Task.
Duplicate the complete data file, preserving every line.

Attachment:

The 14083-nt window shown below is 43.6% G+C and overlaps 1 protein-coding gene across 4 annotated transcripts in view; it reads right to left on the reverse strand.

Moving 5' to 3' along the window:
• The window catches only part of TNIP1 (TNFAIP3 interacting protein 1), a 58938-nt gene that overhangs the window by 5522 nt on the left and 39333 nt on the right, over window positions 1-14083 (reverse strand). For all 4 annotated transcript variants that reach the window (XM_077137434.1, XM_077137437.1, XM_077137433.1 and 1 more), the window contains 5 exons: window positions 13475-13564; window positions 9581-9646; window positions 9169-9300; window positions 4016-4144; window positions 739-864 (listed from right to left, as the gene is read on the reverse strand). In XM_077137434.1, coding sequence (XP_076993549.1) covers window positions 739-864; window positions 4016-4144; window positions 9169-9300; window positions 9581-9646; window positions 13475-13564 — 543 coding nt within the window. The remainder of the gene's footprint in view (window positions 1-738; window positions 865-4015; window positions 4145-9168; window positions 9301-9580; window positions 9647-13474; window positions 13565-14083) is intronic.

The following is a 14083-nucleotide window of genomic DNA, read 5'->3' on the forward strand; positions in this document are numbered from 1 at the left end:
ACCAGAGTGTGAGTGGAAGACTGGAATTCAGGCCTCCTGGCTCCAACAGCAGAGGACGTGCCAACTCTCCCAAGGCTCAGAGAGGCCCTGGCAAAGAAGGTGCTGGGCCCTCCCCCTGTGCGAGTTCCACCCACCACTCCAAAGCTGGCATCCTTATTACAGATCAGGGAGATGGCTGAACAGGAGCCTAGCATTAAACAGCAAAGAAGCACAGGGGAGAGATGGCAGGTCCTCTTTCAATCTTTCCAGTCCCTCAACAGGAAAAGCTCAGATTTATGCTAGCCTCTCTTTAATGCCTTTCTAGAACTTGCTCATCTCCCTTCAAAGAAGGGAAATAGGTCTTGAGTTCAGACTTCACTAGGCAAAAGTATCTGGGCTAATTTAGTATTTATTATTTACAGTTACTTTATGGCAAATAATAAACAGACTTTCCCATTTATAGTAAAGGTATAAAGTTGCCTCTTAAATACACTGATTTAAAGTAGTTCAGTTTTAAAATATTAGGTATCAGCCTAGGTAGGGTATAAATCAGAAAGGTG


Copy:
The 14083-nt window shown below is 43.6% G+C and overlaps 1 protein-coding gene across 4 annotated transcripts in view; it reads right to left on the reverse strand.

Moving 5' to 3' along the window:
• The window catches only part of TNIP1 (TNFAIP3 interacting protein 1), a 58938-nt gene that overhangs the window by 5522 nt on the left and 39333 nt on the right, over window positions 1-14083 (reverse strand). For all 4 annotated transcript variants that reach the window (XM_077137434.1, XM_077137437.1, XM_077137433.1 and 1 more), the window contains 5 exons: window positions 13475-13564; window positions 9581-9646; window positions 9169-9300; window positions 4016-4144; window positions 739-864 (listed from right to left, as the gene is read on the reverse strand). In XM_077137434.1, coding sequence (XP_076993549.1) covers window positions 739-864; window positions 4016-4144; window positions 9169-9300; window positions 9581-9646; window positions 13475-13564 — 543 coding nt within the window. The remainder of the gene's footprint in view (window positions 1-738; window positions 865-4015; window positions 4145-9168; window positions 9301-9580; window positions 9647-13474; window positions 13565-14083) is intronic.

The following is a 14083-nucleotide window of genomic DNA, read 5'->3' on the forward strand; positions in this document are numbered from 1 at the left end:
ACCAGAGTGTGAGTGGAAGACTGGAATTCAGGCCTCCTGGCTCCAACAGCAGAGGACGTGCCAACTCTCCCAAGGCTCAGAGAGGCCCTGGCAAAGAAGGTGCTGGGCCCTCCCCCTGTGCGAGTTCCACCCACCACTCCAAAGCTGGCATCCTTATTACAGATCAGGGAGATGGCTGAACAGGAGCCTAGCATTAAACAGCAAAGAAGCACAGGGGAGAGATGGCAGGTCCTCTTTCAATCTTTCCAGTCCCTCAACAGGAAAAGCTCAGATTTATGCTAGCCTCTCTTTAATGCCTTTCTAGAACTTGCTCATCTCCCTTCAAAGAAGGGAAATAGGTCTTGAGTTCAGACTTCACTAGGCAAAAGTATCTGGGCTAATTTAGTATTTATTATTTACAGTTACTTTATGGCAAATAATAAACAGACTTTCCCATTTATAGTAAAGGTATAAAGTTGCCTCTTAAATACACTGATTTAAAGTAGTTCAGTTTTAAAATATTAGGTATCAGCCTAGGTAGGGTATAAATCAGAAAGGTG